What’s Up with the FDA? – Part 2

May 15th, 2011 by MorganDowney Leave a reply »

I’m sorry are we bothering you with all this obesity stuff?

As you know the FDA was quite busy this last 12 months or so with reviews of Meridia, Qnexa, lorcaserin and Contrave. Meridia is off the market now while the other three are holding on for dear life. It came as no shock to those closely watching the meetings of the Endocrinologic and Metabolic  Advisory Committee that the FDA really doesn’t much like dealing with obesity. Now, we know why. They are not curing hypertension or diabetes. That’s what the head of the FDA drug center, Janet Woodcock, right,  wanted to see. And that’s what she told Reuters in this interview. FDA official sees drug approvals rising | Reuters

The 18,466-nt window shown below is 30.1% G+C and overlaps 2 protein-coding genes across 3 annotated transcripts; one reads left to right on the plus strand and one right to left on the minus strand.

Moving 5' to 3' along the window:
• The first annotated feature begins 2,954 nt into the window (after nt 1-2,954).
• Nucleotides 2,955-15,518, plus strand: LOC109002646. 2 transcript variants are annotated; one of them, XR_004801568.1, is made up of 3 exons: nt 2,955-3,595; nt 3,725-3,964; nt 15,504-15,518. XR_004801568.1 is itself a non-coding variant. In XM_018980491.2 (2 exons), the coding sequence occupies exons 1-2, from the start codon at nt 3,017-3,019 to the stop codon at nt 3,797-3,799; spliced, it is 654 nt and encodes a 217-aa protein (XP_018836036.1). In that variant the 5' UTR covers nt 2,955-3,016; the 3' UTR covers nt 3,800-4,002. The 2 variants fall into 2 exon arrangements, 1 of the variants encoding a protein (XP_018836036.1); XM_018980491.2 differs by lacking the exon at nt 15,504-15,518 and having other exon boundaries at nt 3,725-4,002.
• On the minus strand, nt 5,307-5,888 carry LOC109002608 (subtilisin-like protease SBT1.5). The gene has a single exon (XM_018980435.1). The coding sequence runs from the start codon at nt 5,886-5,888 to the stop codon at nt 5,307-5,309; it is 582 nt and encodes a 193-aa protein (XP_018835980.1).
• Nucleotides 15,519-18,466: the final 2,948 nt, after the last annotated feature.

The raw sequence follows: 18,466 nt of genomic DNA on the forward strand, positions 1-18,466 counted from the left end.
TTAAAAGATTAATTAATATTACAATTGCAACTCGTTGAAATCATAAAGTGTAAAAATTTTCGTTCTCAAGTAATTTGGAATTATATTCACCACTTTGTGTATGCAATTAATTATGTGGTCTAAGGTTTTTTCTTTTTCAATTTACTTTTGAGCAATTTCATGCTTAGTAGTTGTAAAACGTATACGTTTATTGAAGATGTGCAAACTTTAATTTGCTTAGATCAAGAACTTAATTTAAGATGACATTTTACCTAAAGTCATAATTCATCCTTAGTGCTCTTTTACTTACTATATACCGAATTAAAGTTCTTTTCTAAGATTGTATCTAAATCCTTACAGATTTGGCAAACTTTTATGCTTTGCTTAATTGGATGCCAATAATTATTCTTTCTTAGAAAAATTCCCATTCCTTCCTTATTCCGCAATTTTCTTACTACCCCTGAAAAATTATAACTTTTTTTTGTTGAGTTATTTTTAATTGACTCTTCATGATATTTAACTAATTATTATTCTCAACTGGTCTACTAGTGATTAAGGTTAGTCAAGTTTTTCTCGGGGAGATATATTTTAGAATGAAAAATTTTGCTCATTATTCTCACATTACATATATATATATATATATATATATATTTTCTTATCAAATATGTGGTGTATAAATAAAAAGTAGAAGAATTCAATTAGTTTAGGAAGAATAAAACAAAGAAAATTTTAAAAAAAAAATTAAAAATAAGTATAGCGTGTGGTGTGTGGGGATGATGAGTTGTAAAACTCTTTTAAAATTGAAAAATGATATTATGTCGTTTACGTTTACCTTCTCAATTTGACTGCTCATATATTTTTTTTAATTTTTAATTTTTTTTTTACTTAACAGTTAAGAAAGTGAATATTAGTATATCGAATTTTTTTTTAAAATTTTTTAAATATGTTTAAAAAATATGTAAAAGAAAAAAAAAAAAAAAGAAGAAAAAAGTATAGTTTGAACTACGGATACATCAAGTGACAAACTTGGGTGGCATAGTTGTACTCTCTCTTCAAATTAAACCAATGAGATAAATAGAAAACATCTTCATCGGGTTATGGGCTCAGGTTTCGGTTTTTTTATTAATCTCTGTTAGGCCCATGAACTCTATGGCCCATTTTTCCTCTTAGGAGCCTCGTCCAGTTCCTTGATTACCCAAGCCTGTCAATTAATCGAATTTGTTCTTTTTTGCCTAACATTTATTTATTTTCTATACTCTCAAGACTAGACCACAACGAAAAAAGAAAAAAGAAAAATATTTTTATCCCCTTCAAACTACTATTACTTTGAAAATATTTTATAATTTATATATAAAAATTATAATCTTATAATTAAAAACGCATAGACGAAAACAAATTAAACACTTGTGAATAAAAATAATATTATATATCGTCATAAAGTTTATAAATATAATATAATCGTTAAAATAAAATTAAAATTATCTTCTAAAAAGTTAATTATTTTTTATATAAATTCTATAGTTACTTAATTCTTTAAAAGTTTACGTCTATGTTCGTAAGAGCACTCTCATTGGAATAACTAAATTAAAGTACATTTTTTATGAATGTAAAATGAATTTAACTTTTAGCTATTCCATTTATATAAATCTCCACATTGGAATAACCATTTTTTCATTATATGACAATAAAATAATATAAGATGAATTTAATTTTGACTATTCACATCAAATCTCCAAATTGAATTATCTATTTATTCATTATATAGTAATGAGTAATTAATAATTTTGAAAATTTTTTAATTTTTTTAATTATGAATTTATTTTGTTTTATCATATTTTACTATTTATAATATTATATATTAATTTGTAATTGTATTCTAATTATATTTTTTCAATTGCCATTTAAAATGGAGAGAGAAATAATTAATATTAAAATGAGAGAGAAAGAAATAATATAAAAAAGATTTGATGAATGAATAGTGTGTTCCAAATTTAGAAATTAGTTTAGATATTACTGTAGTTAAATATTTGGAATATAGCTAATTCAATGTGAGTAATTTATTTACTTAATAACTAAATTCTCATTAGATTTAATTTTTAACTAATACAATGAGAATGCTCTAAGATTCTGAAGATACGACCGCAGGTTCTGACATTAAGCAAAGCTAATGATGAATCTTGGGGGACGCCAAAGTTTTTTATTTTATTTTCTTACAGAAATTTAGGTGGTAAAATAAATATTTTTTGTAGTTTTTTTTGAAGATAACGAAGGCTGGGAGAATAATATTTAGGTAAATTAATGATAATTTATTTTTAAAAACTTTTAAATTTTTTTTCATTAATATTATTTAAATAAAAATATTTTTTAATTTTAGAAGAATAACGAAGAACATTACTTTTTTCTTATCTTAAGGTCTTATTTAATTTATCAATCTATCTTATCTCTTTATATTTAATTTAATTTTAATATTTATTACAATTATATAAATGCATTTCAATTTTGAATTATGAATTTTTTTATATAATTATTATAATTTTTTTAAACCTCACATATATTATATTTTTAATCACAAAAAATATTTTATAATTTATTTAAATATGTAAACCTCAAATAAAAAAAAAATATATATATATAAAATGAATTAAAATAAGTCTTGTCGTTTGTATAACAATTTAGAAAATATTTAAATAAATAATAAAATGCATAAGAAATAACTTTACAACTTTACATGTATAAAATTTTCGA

So, think about this for a moment, the top FDA drug official casually tosses off the FDA’s own guidances for developers of obesity drugs regarding efficacy and says, well, she wishes they were other drugs entirely. Imagine if she said, well, we have turned down this drug for breast cancer because it didn’t  improve Alzheimer’s disease or  cure multiple sclerosis. Or if she said of a drug rejected  for HIV/AIDs, that she would like to have seen it cure Parkinson’s disease?  Would she stay in office the rest of the day? Would it not be a huge embarrassment to the FDA, the HHS, the medical community, the Administration? Why is it  ok for obesity? Is is any less intellectually vapid?  Is that why one of people who works for her, running the Endocrinologic and Metabolic Advisory Committee process this year, apologized, APOLOGIZED! to the panel for “putting them through this unpleasantness.” The “unpleasantness” Dr. Coleman was referring to was the Committee’s job, namely, reviewing new drug applications for obesity. Dr. Coleman, went on to add, “I guess you should be thankful you don’t have to do this everyday for your living.” (See http://www.fda.gov/downloads/AdvisoryCommittees/CommitteesMeetingMaterials/Drugs/EndocrinologicandMetabolicDrugsAdvisoryCommittee/UCM232443.pdf at page  304) Is this a cry for an intervention, a plea for a new job? Or a sign of an institution so biased against all this obesity that no obesity drug will ever be approved no way, no how? Can these people give obesity drugs a fair hearing? The FDA has rules on Conflicts of Interest. How about rules on Lack of Interest?